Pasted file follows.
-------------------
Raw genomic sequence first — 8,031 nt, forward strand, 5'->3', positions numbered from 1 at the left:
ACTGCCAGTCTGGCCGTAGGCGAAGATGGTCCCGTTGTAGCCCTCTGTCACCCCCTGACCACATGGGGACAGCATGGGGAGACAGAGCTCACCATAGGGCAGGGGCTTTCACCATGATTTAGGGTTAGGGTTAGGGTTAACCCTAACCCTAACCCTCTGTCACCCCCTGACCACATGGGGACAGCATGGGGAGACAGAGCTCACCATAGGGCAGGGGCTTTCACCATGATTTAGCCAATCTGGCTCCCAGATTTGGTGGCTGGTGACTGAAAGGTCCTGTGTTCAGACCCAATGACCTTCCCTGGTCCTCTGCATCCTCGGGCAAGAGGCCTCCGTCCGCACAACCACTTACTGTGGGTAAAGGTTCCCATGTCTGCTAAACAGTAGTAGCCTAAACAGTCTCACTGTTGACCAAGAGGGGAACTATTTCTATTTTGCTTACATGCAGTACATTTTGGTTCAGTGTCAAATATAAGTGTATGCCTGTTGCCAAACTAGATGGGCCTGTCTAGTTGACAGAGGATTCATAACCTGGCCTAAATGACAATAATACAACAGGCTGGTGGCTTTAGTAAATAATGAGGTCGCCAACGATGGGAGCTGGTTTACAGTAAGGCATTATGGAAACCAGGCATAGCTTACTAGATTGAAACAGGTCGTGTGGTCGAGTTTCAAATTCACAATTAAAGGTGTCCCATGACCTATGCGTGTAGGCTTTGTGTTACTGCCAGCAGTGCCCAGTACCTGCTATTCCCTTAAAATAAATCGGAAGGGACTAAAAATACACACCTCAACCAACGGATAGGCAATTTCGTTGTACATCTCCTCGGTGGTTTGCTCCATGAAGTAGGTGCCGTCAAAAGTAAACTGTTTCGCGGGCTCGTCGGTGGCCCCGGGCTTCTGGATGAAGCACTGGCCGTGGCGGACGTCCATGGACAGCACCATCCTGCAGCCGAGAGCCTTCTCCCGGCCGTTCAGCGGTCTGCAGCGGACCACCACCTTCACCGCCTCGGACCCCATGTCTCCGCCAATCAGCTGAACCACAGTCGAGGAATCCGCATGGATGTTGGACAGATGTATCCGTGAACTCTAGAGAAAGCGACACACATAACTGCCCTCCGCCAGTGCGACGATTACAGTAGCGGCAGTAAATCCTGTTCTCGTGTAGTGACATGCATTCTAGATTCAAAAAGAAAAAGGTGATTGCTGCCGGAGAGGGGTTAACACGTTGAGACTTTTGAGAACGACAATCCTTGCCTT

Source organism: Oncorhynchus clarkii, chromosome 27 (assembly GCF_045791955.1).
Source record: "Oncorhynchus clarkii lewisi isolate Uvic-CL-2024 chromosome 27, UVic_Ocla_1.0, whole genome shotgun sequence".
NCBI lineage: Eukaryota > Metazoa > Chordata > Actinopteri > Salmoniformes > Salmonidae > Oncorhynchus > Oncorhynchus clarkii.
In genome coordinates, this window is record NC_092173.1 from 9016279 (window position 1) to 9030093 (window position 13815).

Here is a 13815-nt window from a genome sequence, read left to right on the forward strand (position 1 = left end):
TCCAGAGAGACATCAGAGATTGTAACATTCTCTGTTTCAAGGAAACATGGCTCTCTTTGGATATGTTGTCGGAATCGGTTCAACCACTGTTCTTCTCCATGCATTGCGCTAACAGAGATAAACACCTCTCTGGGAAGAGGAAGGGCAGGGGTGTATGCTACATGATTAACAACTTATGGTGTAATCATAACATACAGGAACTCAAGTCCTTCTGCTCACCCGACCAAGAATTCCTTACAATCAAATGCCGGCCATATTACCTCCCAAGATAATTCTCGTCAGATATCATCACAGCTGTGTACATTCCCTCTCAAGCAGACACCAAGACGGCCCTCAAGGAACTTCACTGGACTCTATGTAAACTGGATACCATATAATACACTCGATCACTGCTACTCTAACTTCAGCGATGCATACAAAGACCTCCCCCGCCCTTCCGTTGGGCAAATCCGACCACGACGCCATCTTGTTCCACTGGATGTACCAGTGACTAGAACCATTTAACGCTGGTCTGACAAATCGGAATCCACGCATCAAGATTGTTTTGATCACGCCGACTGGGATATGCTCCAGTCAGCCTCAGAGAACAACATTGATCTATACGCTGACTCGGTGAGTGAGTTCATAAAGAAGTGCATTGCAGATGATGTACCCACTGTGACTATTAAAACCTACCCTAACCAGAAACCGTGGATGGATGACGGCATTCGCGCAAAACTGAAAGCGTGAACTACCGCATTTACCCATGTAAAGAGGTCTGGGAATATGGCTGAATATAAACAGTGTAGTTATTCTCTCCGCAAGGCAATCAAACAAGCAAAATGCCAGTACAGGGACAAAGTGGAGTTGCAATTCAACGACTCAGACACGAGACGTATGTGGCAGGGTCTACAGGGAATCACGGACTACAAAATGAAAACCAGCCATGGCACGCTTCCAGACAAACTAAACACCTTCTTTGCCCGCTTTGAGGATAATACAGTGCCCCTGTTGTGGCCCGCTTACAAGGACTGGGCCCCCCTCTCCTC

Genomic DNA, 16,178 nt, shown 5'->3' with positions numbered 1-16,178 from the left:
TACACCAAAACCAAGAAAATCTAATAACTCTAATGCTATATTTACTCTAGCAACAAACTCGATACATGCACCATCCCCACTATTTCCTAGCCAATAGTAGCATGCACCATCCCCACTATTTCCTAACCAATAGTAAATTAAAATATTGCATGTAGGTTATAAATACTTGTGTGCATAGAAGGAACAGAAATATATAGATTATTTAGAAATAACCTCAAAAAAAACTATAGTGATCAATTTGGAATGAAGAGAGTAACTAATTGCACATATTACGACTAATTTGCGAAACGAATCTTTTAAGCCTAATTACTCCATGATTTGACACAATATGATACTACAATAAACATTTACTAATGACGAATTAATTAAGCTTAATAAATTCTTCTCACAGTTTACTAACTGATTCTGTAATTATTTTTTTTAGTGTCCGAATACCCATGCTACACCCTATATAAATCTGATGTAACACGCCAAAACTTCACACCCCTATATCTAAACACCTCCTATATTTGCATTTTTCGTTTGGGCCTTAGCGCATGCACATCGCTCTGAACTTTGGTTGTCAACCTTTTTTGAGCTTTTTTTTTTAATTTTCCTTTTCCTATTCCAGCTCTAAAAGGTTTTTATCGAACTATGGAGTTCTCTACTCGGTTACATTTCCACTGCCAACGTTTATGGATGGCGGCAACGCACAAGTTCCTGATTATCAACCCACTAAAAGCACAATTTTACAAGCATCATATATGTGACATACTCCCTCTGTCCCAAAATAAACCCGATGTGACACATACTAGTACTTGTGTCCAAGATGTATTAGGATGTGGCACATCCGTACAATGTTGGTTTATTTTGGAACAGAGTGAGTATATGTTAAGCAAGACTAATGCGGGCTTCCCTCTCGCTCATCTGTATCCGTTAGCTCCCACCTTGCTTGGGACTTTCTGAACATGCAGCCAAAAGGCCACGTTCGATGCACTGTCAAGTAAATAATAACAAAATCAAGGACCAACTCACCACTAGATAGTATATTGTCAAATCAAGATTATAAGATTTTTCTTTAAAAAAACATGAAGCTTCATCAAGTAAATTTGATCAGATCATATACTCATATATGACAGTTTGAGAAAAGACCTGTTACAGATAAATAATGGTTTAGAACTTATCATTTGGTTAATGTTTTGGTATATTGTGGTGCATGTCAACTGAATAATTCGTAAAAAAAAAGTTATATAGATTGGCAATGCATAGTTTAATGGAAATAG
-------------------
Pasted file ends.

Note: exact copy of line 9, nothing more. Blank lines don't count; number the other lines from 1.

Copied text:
Genomic DNA, 16,178 nt, shown 5'->3' with positions numbered 1-16,178 from the left: